Wakayama IR plan struggles on three fronts

While the notion of establishing an IR in Wakayama City has benefitted from strong and early support of Governor Yoshinobu Nisaka and Mayor Masahiro Obana, they are now beleaguered by tough challenges on three separate fronts.

Last Friday, Mayor Obana traveled to Tokyo to make several IR-related requests to the central government, all of which were aimed at allowing the local government to proceed with its own vision for an IR. The first front with which the Wakayama bid must contend is the national government’s policy, which may set down terms making the Marina City IR plan impossible to realize.

Indeed, Mayor Obana indicated last month that “we would be forced to give up our plans to host an IR” unless the central government adopted a sufficiently flexible approach.

The second front is with international IR operators. The Wakayama government has been unique so far in Japan by calling for its casino element to be limited to foreign entry. This proposal has been met with a very cold response. The overwhelming majority of guests at prospective Japanese casinos are projected to be Japanese nationals, and therefore most IR operators seem poised to dismiss the idea of making any Wakayama bid if the local government sticks to its current line.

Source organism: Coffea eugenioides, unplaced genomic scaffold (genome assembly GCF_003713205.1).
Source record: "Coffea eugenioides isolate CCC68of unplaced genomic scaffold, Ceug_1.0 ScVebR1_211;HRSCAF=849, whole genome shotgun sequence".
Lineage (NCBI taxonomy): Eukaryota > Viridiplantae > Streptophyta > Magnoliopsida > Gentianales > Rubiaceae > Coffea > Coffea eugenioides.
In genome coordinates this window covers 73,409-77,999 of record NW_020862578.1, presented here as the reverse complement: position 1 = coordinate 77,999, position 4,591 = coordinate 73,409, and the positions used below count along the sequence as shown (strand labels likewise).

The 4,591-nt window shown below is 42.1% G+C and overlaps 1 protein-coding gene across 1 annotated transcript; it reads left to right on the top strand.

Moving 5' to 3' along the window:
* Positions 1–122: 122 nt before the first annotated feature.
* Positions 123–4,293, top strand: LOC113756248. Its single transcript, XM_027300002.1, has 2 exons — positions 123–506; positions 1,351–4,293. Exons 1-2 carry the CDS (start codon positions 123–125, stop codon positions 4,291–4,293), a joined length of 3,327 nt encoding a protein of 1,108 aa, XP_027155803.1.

Meanwhile, Governor Nisaka’s entire point in proposing a foreigner-only casino is an attempt to ease public fears about gambling addiction and other social problems, and thus to make the project politically palatable based mainly upon its potential positive economic effect.

However, on a third front, local anti-casino groups are mobilizing nonetheless. Last Wednesday, for example, a citizens’ group hosted a lecture by local lawyer Tetsunari Yoshida that was attended by about eighty people. This is only one of a series of local anti-casino events supported by the Wakayama Bar Association, among others.